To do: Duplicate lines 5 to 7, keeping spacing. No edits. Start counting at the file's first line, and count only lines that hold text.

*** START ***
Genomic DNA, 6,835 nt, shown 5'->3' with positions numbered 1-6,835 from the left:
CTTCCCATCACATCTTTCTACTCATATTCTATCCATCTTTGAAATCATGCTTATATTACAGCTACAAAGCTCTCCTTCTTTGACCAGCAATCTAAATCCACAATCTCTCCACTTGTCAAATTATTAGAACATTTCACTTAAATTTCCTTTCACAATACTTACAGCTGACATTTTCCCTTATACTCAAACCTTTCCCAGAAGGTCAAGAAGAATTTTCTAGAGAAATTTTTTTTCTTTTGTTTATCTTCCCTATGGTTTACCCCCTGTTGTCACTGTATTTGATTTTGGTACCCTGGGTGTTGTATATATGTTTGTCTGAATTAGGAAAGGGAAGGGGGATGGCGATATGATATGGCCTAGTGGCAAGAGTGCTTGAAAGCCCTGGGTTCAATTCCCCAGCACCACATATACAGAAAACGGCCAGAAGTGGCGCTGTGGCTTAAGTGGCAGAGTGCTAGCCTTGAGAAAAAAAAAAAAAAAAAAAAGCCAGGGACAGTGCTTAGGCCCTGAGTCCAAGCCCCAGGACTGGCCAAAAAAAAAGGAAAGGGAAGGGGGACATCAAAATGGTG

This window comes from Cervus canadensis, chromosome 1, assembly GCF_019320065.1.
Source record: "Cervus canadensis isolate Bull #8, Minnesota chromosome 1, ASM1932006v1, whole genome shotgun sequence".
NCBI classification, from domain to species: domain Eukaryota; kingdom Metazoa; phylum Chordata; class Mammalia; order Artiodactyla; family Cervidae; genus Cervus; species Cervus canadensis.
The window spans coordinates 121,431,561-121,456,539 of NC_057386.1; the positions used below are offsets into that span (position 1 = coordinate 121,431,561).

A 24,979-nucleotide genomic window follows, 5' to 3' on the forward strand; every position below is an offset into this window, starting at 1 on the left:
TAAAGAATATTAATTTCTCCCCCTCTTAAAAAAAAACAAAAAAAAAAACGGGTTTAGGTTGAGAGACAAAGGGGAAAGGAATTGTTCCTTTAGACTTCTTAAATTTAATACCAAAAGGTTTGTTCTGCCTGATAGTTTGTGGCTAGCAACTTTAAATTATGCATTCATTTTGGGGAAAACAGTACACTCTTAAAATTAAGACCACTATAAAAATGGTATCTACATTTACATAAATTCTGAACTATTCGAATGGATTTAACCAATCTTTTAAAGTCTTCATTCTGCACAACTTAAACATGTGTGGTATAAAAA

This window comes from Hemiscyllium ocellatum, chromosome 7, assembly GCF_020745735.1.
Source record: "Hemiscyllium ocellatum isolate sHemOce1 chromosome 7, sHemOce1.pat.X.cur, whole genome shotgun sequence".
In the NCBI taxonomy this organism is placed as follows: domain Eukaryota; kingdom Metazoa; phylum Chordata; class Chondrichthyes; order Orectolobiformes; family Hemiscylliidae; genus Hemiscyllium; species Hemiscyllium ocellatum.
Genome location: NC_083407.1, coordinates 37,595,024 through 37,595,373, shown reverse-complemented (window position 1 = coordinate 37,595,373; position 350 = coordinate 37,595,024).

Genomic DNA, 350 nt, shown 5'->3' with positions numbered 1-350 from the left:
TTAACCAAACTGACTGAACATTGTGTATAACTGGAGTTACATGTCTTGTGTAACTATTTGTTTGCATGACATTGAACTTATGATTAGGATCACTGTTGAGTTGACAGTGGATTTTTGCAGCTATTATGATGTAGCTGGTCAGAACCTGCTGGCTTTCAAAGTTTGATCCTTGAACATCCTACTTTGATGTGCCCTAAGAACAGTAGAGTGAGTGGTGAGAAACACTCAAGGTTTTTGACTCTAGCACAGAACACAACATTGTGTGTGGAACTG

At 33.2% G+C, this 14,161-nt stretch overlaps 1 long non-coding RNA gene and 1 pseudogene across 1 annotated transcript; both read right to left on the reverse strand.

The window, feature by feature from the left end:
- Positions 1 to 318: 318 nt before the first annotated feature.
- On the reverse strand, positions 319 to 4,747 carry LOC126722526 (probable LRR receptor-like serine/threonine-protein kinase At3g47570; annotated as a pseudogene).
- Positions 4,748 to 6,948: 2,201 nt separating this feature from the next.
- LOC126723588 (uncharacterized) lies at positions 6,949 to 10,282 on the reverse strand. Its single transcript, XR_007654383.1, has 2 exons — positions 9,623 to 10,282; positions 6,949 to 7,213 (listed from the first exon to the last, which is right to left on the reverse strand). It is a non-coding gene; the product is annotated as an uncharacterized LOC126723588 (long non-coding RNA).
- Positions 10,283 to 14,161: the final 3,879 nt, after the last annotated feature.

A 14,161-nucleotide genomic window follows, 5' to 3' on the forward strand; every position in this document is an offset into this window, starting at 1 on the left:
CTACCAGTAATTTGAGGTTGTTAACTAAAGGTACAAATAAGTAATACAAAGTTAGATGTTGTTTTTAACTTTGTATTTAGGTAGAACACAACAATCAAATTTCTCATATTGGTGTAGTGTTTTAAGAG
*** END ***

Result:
NCBI classification, from domain to species: domain Eukaryota; kingdom Metazoa; phylum Chordata; class Mammalia; order Artiodactyla; family Cervidae; genus Cervus; species Cervus canadensis.
The window spans coordinates 121,431,561-121,456,539 of NC_057386.1; the positions used below are offsets into that span (position 1 = coordinate 121,431,561).

A 24,979-nucleotide genomic window follows, 5' to 3' on the forward strand; every position below is an offset into this window, starting at 1 on the left: